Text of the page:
It’s Nice That’s Ones to Watch is our chance to showcase 12 creatives who we think will be making an impact in 2017. The people featured have been whittled down from a global pool of creative talent and have been chosen for their ability to consistently produce inspiring and engaging work. Each one practices across a diverse range of disciplines and continually pushes the boundaries of their creative output. Ones to Watch 2017 is supported by Uniqlo.
We caught up with each of our Ones to Watch, to talk about their work so far and their hopes for the year to come.
Seetal Solanki is a name recognised by many. It’s unsurprising: the designer worked across fashion, sportswear, automotive, lighting and architecture before launching Ma-tt-er, a material research consultancy back in 2015. Ma-tt-er’s work as a studio is one of huge consideration. Every element of a project it undertakes is thoughtful and representative, creating pieces of design that reflect the world around us, but also display the power to change our environment for the greater good.
Seetal describes Ma-tt-er as a rather unconventional business. She likens her role, simply, to that of a chef, who “works with the land, sea and experts in their fields, such as farmers, scientists, cultures, geography, global and local markets, importing and exporting, which relates to social, economical and political situations. Most importantly chefs can use one ingredient to its full potential, such as cooking lamb three ways”. This is an approach evident within the Ma-tt-er team, of which Seetal is the only permanent member. An assistant joins her a few days each week; designers and project managers come in at different points; even archaeologists and geologists join her if necessary for a brief. As a result the work is a mix of materials and culture, the academic and creative, which is ultimately personable in its end result.
When outlining how Ma-tt-er approaches a brief, Seetal appears to leave no stone unturned. Nothing is haphazardly decided, she is formidably meticulous in producing the best work possible. When asked about her process, Seetal drew us a diagram identifying the three main considerations of a new brief. “We start with identity which means we look at people, space and materials,” she explains. This is how Ma-tt-er works for a client’s needs: if a space needs to feel warm, cool or contemplative they choose a material, “that can evoke a sense of feeling”. Following this, the team will consider the lifecycle of a material. This stage attempts to “understand every single aspect of that material, where it comes from, how it’s used currently, and if it is possible for it to take on a new continuous lifecycle”. Finally the system of the material, its “longevity, modularity, versatility and ability” are each considered for a project to take on maximum affect. Overall Seetal believes it is not always “about new materials, but about realising what we already have and for a user to think about where these materials or products are eventually ending up”.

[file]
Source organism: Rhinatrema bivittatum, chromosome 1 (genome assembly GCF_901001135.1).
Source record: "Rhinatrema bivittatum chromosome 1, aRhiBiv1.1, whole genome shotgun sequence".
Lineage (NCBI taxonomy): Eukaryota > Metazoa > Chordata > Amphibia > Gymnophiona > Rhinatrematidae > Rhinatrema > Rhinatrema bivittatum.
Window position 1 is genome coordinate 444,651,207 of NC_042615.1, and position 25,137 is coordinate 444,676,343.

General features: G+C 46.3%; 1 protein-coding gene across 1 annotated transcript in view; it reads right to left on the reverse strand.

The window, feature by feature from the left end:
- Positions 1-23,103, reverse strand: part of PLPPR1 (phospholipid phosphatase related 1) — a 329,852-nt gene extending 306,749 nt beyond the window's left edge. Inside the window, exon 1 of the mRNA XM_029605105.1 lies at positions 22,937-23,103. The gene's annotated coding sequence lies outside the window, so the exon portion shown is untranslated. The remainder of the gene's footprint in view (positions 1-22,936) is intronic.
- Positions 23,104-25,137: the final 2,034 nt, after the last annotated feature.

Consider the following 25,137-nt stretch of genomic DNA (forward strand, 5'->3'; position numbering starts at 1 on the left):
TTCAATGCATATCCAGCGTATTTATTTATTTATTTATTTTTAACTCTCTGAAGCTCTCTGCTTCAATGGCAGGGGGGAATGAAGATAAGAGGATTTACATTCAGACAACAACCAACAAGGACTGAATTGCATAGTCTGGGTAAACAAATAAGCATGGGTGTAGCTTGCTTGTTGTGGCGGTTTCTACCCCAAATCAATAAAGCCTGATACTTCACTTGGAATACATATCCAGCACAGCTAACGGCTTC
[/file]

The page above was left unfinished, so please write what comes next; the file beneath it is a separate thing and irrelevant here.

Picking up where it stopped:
This conscientious process is one that has been adopted across a wealth of projects this year. Seetal recalls travelling widely as a favoured highlight of 2016, starting in South Africa with the British Council as part of The Maker Library Network, which will open a materials library with Blackhorse Workshop in the new year. A further trip to Iceland, which was actually meant to be a holiday for Seetal, turned into a research trip. “I brought so many rocks back with me it’s unbelievable. Thankfully my husband doesn’t think I’m mad.”
As for client-based projects, Ma-tt-er has been working with lifestyle store Open As Usual, creating a strategy for the store to identify its purpose. The ongoing project also includes commissioning all its digital content and curating in-store events each based on a monthly theme. “January is all about January Blues, as blue is the signature colour for the store and that is the best way to kick it all off.” Now, Ma-tt-er will consider the merchandise for the store, “based on mood rather than seasons, or menswear or womenswear,” Seetal explains. “We wear certain clothes and colours depending on how we feel. It’s about the psychology as well as the mindset. The retail industry is a great arena to explore these ideas.”
Overall Seetal creates work which is sustainable, contemplative and relevant. She showcases an important aim to “bridge the gap between all industries as we are all affected by design and manufacturing.” As Ma-tt-er settles into a new, larger studio, Seetal hopes to hold workshops opening it up to the local and wider community. With work consistently steeped in fascinating research this will help to give better understanding of not only Ma-tt-er’s practice but the materials themselves. Because as Ma-tt-er’s manifesto identifies, “everything, and everyone, Matters”.
Supported by Uniqlo
The idea at the heart of all of Uniqlo’s clothing is LifeWear – clothes that make your life better. Style doesn’t have to be superficial; it can keep you warmer, cooler, drier. Uniqlo creates LifeWear by evolving the ordinary, producing innovations big and small that benefit you every day.